Cummer Farm-to-Table Moonlight Dinner

by Katie Gile
The Cummer Museum of Art & Gardens opened its doors for its first-ever Farm-to-Table Moonlight Dinner. The evening was organized as a highlighted event for Garden Month 2013, a celebration of the Cummer’s nationally recognized and historic gardens, which featured tours, activities, classes and lectures for all ages.
Featuring only locally raised/grown and seasonal foods from North Florida farms and fisheries (KYV Farm, Black Hog Farm and White Harvest Farm), the dinner drew a varied crowd of Jacksonville art lovers, foodies, merchants and a few lucky journalists to enjoy the local flavor.
As dinner guests walked through the familiar halls of the Cummer, the dulcet sound of an acoustic guitarist beckoned them to its scenic gardens. Out on the sun-warmed patio, there waited Intuition Ale Works beer or a Grape and Grain Exchange cocktail for guests to enjoy. The Grape and Grain cocktail, concocted by Anthony Norton, consisted of carrot juice, orange juice, ginger, silver tequila, honey, tiki bitters, fresh lime zest and was served in a petite mason jar. The cocktail perfectly complemented its Spring-ready surroundings, with all the different flavors peeking through like new buds and without the overwhelming flavors of summer. The subtle bite of the ginger, earthy sweetness of the carrot juice and warming tequila combined for a fresh, cool treat to sip as the evening sun danced on the St. John’s River.
Within 45 minutes, the patio filled with mingling dinner guests sampling the drinks and delectable hors d’ oeuvres. The hors d’ oeuvres offered were raw Apalachicola oysters, served with shaved fennel on a half-shell, prepared by Chef Jamey Evoniuk with the Chef’s Garden and garden vegetable pizzettes, prepared by Chef Shawn Sigmon with Dig Foods. The pizzettes went quickly, guests eagerly snagging them before servers could get them to a serving table.
When the sun finally set, the March air chilled and guests huddled around the few available patio heaters. Soon, they quit the moonlight for the warmer, more hospitable candlelight in the Joan Wellhouse and Martin Stein, Sr. Gallery.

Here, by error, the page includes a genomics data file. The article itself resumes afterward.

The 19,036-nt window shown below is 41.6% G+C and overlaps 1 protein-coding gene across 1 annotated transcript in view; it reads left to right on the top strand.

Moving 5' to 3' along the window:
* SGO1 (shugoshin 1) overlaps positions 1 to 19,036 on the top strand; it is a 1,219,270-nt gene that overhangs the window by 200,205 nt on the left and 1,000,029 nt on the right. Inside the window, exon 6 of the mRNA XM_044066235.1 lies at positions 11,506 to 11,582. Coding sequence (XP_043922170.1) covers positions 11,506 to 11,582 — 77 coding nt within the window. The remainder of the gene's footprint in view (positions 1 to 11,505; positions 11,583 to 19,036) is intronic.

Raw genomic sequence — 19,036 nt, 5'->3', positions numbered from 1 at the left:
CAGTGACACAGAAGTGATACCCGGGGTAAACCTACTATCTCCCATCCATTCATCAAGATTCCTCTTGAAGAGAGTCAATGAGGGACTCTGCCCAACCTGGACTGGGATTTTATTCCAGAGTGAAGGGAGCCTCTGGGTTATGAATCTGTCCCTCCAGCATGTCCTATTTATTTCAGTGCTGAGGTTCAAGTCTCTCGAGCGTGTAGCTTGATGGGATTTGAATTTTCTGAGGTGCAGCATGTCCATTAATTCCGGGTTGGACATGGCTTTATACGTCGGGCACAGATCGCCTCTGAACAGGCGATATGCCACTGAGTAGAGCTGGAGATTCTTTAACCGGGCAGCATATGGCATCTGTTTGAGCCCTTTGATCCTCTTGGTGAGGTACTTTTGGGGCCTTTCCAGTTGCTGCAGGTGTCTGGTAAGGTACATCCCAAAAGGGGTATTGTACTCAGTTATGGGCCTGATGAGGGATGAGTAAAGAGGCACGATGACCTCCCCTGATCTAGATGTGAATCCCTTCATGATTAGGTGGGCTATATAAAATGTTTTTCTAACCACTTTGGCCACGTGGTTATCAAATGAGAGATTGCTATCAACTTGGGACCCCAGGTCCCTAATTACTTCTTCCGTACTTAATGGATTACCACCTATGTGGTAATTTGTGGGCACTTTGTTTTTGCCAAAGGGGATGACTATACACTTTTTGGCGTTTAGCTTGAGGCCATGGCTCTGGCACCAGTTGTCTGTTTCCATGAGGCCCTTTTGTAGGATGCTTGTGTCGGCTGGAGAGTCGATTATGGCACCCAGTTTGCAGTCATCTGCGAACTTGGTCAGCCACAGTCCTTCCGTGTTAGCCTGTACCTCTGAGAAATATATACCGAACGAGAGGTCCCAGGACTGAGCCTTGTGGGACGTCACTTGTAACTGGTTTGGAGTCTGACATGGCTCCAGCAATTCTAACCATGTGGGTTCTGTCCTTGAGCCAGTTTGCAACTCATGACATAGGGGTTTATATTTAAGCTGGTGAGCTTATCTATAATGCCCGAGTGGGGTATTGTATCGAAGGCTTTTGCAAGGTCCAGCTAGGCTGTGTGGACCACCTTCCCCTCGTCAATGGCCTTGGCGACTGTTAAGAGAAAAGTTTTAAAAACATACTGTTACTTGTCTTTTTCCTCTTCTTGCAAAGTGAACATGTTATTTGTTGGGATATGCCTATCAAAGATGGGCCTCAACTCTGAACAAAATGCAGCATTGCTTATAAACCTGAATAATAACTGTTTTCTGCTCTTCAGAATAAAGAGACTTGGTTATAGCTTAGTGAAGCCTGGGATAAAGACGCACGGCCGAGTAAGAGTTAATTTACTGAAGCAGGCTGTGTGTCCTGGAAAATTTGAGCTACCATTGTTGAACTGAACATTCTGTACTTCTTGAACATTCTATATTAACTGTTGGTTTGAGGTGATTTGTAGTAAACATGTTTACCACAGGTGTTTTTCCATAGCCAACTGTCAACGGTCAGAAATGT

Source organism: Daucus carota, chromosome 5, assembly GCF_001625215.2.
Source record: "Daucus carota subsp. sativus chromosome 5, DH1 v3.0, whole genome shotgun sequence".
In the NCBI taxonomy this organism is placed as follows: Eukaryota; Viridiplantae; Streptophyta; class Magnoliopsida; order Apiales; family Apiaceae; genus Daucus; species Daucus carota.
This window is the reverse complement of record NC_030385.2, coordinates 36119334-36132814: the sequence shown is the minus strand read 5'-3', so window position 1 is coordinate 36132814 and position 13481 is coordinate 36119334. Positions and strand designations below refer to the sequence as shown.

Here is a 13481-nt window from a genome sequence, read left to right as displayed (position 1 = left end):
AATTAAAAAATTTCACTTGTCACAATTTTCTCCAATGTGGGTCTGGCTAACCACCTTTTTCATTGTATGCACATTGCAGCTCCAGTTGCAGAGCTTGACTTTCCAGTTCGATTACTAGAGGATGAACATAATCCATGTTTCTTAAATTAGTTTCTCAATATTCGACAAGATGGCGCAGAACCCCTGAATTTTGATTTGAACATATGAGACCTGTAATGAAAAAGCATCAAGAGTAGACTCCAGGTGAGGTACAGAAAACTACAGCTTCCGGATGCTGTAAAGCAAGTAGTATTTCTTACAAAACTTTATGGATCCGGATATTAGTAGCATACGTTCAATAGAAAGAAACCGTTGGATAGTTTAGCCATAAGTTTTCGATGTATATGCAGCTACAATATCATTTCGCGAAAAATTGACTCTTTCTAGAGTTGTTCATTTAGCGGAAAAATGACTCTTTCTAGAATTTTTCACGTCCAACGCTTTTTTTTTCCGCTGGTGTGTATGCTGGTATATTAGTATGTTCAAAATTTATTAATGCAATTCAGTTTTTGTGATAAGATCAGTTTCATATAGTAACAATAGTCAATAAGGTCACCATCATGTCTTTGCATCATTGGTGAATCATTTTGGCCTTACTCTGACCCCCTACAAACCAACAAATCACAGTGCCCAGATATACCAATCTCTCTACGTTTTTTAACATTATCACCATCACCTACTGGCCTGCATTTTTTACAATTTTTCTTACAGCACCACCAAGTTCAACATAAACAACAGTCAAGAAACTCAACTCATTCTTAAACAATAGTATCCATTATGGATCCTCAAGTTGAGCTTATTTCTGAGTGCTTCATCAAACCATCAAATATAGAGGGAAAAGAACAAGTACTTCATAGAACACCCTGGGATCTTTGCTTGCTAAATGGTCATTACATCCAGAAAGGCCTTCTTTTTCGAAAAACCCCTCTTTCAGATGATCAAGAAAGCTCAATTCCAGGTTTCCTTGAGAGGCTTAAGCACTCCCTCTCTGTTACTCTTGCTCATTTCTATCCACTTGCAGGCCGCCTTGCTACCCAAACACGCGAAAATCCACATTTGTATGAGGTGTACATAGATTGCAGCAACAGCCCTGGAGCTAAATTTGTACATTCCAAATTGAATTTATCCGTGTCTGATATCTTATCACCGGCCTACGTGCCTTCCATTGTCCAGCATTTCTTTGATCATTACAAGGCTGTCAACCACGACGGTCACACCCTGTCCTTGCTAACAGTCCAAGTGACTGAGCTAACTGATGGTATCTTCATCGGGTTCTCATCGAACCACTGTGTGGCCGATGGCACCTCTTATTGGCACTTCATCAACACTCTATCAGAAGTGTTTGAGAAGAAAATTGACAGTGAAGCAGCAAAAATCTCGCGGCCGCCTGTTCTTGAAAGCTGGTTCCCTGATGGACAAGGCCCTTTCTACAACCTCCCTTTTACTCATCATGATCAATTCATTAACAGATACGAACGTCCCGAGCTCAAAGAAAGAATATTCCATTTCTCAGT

Once inside, two rows of long white tables waited, with sweet sunflowers in mason jars, bread loaves cut to resemble vines and at each place setting, a two-inch-thick log cut acting as a plate charger.
Surrounded by the nature-inspired work of Florida artist Jim Draper, dinner organizers made their introductions and welcomed the purveyors of the four-course feast to come as sharp-dressed servers poured wine provided by The Grotto.
The first course was a tasty beginning. From Chef Matt Blinkhorn with Ashley Street Catering was a clever spin on the classic Italian Wedding Soup in “Southern Wedding Soup.” A completely vegan dish, its vegetable stock, White Harvest Farm collard greens, black-eyed peas and cornbread “dumpling” made for a warm welcome to the table. The stock was flavorful and the soup was enjoyable overall, though the cornbread dumpling was a little soggy from sitting in the broth too long.
The next course, from Chef Steve Gaynor with Biscotti’s, was arguably the best. It featured risotto primavera with seared sea scallops, arugula, black garlic and lemon. The risotto, served family style, was a big favorite. The normally overwhelming creamy heaviness of the risotto was well-balanced by the pleasing crunch and sweetness of its spring vegetables. The accompanying scallops were perfectly cooked, the slightly brown outside sealing in the just-caught-it-this-morning freshness inside. A dish to be savored slowly, every delicious bite tasted like the ocean.
The third course, Black Hog Farm chicken supreme & poached egg with butternut squash bread pudding, shredded Brussels sprouts, lardon and preserved lemon, was created by Chef Jamey Evoniuk with the Chef’s Garden. Meant to be the biggest part of the meal, this dish had a lot going on. The chicken supreme with poached egg was a delicious combination. The chicken, which Chef Evionuk announced would be various parts, was well seasoned and cooked to tender perfection. Its accompanying egg provided a savory balance to the spices and its creamy center an interesting change in texture. The butternut squash bread pudding tasted almost exactly like Thanksgiving stuffing, which was delicious but a little confusing in the company of the chicken supreme. All in one bite, this course was a bundle of big, comfort-food moments. But somewhere in the midst of these flavors was a tremendous amount of salt, presumably from the lardon, that would surprise at inopportune savory moments.
Dessert, which was a collaborative between the Chef’s Garden, Dig Food and Biscotti’s, was an interesting experience. Served a sampler plate for the three unusual dishes, it consisted of an Intuition Ale Works beer float with Bold Bean coffee ice cream, a goat cheese panna cotta with crystallized beets and rum cake with coconut. The beer float received mixed reactions. The coffee ice cream inside was delicious, and the beer was also enjoyable. But together, the combination was bitter and slightly unpleasant. The panna cotta tasted like a tangy flan, its smooth and creamy texture making for a dish to taste slowly. From the beets and beet juice reduction, the mellow dessert received a little sweet and chewy kick. The rum cake, though quite dry and crumbly, was flavorful and spicy. Despite the peculiar combination in the beer float, dessert was well-received by dinner guests.
As the evening came to a close, guests said good night to new friends, took a last walk through the gallery to view Draper’s work, and headed home with a new respect for Jacksonville local cuisine.